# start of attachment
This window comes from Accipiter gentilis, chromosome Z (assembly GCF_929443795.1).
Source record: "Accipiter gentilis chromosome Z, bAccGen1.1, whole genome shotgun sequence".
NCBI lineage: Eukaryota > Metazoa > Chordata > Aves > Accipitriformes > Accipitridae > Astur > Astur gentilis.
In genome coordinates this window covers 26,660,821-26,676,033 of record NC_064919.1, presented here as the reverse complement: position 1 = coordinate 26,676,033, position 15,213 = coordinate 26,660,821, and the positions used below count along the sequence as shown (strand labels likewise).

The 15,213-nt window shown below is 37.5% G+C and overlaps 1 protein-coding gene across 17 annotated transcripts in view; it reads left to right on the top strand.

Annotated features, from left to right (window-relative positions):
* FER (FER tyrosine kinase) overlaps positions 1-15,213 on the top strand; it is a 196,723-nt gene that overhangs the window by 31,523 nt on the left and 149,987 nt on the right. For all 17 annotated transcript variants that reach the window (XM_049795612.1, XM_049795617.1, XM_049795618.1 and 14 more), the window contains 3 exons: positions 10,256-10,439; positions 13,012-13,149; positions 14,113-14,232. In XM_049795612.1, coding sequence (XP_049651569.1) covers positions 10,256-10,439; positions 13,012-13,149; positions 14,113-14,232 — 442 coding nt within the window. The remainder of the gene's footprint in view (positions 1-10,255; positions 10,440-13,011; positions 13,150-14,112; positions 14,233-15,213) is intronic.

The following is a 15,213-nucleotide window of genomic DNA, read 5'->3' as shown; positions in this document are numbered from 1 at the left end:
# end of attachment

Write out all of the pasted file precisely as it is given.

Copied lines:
This window comes from Accipiter gentilis, chromosome Z (assembly GCF_929443795.1).
Source record: "Accipiter gentilis chromosome Z, bAccGen1.1, whole genome shotgun sequence".
NCBI lineage: Eukaryota > Metazoa > Chordata > Aves > Accipitriformes > Accipitridae > Astur > Astur gentilis.
In genome coordinates this window covers 26,660,821-26,676,033 of record NC_064919.1, presented here as the reverse complement: position 1 = coordinate 26,676,033, position 15,213 = coordinate 26,660,821, and the positions used below count along the sequence as shown (strand labels likewise).

The 15,213-nt window shown below is 37.5% G+C and overlaps 1 protein-coding gene across 17 annotated transcripts in view; it reads left to right on the top strand.

Annotated features, from left to right (window-relative positions):
* FER (FER tyrosine kinase) overlaps positions 1-15,213 on the top strand; it is a 196,723-nt gene that overhangs the window by 31,523 nt on the left and 149,987 nt on the right. For all 17 annotated transcript variants that reach the window (XM_049795612.1, XM_049795617.1, XM_049795618.1 and 14 more), the window contains 3 exons: positions 10,256-10,439; positions 13,012-13,149; positions 14,113-14,232. In XM_049795612.1, coding sequence (XP_049651569.1) covers positions 10,256-10,439; positions 13,012-13,149; positions 14,113-14,232 — 442 coding nt within the window. The remainder of the gene's footprint in view (positions 1-10,255; positions 10,440-13,011; positions 13,150-14,112; positions 14,233-15,213) is intronic.

The following is a 15,213-nucleotide window of genomic DNA, read 5'->3' as shown; positions in this document are numbered from 1 at the left end: